What Does the NCLEX-RN Exam Consist Of?
If you're preparing to take the NCLEX-RN, you're probably wondering what to expect? What will the test consist of? How long does it take to get your results? How should you prepare? Keep reading for everything you need to know about the NCLEX and how to get ready for it.
What to Expect on the NCLEX-RN
According to the National Council of State Boards of Nursing (NCSBN), here's what you can expect on the NCLEX:
1. The first thing you'll need to do to take the NCLEX (after completing an accredited nursing program) is apply for licensure/registration with your nursing regulatory body (NRB)
2. Next, you'll need to register and pay the exam fee to Pearson VUE via the Internet or telephone.
3. Then, you'll receive Acknowledgement of Receipt of Registration from Pearson VUE by email. BON/RB makes you eligible in the Pearson VUE system.
4. After that, you'll receive Authorization to Test (ATT) through an email from Pearson VUE. You must test within the validity dates (an average of 90 days) on the ATT. There are no extensions.
5. Now you can go ahead and schedule your exam appointment online or by phone.
6. When your exam date arrives, you'll show up for the exam appointment and present your acceptable identification.
7. After the test is over, you'll receive your official results from your BON/RB up to six weeks after your exam (this time period varies amongst BONs/RBs).
What Does the NCLEX RN Consist of?
The NCBSN recommends prospective NCLEX test-takers download the NCLEX Candidate Bulletin to get the full picture of what to expect before, during, and after the NCLEX RN. We reviewed it for you and outlined the main takeaways:
1. How Much Does the NCLEX Cost?
For U.S. candidates, the NCLEX-RN will cost $200 in 2021.
2. How Long is the NCLEX RN?
The minimum number of questions on the NCLEX is 75 and the maximum number of questions is 145. The max amount of time you can take on the exam is 5 hours, including all breaks.
3. What Subjects are on the NCLEX RN?
The NCLEX RN covers the following subjects:
Safe and Effective Care Environment
- Management of Care - 17-23%
- Safety and Infection Control - 9-15%
Health Promotion and Maintenance - 6-12%
Psychosocial Integrity - 6-12%
- Basic Care and Comfort - 6-12%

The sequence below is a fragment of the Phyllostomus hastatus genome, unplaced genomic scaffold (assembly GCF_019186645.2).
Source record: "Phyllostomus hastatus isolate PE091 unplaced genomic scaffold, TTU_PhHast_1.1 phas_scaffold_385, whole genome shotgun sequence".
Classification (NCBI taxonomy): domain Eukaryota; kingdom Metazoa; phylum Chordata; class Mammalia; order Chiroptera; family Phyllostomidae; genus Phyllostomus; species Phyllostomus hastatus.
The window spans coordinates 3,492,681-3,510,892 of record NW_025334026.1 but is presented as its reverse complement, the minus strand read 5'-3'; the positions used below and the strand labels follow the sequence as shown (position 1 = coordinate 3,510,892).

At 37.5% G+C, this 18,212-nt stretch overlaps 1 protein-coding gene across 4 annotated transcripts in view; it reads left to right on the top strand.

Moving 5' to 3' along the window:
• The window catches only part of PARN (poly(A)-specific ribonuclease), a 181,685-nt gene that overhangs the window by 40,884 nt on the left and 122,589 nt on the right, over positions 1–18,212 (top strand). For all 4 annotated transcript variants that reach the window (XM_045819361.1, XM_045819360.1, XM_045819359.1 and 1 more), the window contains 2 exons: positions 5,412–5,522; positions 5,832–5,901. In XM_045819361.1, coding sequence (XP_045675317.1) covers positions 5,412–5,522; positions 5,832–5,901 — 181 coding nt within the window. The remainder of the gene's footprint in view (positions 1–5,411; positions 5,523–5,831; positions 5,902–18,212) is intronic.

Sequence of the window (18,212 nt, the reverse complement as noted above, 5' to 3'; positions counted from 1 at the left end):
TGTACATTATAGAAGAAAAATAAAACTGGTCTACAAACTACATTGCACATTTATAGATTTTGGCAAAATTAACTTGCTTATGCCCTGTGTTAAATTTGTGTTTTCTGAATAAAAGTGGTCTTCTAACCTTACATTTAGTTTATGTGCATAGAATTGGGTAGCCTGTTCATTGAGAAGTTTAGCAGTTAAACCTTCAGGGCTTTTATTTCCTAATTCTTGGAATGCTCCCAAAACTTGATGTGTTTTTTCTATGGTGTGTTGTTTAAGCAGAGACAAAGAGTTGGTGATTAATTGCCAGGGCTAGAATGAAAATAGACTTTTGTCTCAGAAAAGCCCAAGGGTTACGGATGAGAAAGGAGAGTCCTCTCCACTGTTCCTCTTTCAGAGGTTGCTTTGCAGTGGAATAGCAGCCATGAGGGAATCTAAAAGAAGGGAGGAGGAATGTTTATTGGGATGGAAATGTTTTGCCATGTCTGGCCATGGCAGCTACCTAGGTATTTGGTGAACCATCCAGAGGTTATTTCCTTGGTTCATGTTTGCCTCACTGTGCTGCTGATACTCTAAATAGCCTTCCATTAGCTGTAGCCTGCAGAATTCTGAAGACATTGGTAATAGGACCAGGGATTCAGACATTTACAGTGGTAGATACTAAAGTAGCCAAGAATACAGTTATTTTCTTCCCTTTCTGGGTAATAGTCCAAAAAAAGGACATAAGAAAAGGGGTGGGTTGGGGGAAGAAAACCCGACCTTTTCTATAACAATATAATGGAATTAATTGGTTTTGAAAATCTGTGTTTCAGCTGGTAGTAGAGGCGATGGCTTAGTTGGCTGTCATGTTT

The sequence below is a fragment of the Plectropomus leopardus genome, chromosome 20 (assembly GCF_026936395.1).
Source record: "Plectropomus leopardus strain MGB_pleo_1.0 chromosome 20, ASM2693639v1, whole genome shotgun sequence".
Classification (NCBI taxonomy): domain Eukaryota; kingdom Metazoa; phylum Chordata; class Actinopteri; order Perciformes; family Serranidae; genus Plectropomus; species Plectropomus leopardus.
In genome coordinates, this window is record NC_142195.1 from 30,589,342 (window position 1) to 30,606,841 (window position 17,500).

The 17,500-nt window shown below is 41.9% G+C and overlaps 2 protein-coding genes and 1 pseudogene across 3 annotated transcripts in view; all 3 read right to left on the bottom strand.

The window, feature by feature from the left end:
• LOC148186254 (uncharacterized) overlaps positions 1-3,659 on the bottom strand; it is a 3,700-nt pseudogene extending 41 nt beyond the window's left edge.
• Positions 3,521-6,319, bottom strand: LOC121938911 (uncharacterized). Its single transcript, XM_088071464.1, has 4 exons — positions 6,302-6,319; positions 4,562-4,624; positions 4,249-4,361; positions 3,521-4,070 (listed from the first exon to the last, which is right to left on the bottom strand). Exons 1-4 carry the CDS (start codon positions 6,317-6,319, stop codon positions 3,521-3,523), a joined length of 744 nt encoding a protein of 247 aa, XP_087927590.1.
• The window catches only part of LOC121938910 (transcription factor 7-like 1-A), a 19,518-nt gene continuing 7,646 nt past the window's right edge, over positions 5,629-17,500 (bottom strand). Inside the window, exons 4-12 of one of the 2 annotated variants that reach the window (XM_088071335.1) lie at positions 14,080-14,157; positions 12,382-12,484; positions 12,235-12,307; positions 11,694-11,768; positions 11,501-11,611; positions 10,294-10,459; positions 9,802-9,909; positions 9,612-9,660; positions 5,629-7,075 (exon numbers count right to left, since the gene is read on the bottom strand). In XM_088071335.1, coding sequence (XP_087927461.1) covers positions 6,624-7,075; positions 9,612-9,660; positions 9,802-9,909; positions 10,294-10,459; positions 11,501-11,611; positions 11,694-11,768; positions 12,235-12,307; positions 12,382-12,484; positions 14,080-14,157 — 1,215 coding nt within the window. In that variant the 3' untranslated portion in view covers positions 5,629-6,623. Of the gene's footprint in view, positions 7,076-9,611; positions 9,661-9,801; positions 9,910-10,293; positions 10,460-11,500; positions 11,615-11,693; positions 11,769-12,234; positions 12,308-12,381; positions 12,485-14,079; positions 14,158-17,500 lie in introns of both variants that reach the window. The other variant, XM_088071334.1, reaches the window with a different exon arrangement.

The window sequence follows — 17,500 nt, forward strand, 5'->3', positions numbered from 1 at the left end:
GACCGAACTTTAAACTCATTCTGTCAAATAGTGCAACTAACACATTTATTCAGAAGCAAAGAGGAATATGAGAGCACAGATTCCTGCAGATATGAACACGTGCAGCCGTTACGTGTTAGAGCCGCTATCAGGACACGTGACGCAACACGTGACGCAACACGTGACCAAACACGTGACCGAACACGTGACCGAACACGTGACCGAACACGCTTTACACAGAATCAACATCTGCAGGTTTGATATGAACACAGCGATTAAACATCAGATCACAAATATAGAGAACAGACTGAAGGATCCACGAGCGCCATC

- Pharmacological and Parenteral Therapies - 12-18%
- Reduction of Risk Potential - 9-15%
- Physiological Adaptation - 11-17%
4. What Format is the NCLEX Test In?
The NCLE is taken in a computerized adaptive testing (CAT) format. Essentially, the test will recalibrate itself based on your answers to questions. According to the NCBSN, "The computer’s goal during the NCLEX is to determine the ability of the candidate in relation to the passing standard. Every time the candidate answers an item, the computer re-estimates the candidate’s ability. With each additional answered item, the ability estimate becomes more precise."
5. How Will You know if You Passed or Failed the NCLEX?
As we mentioned above, you'll receive your official results up to 6 weeks after you take the test. There are 3 different scenarios the CAT testing format uses to determine whether or not a candidate has passed the test according to the NCBSN:
1. 95% Confidence Interval Rule
This is the most common rule. Essentially, when the computer has determined with 95% confidence that you've either passed or not passed the test, it will stop giving you questions.
2. Maximum-length Exam Rule
This is when the computer keeps giving you questions until you've reached the full number of possible questions. It will do this when you're really close to the passing standard. Then it will look at your final ability estimate to determine if you've passed.
3. Run-Out-Of-Time-Rule (R.O.O.T.)
If you run out of time before reaching the maximum number of items, one of two things can happen. If you answered the minimum number of questions, then the computer will score you based on your final ability estimate. If you didn't answer the minimum number of questions, you'll fail the exam.
Want more NCLEX tips and tricks? Check out these other articles and guides:
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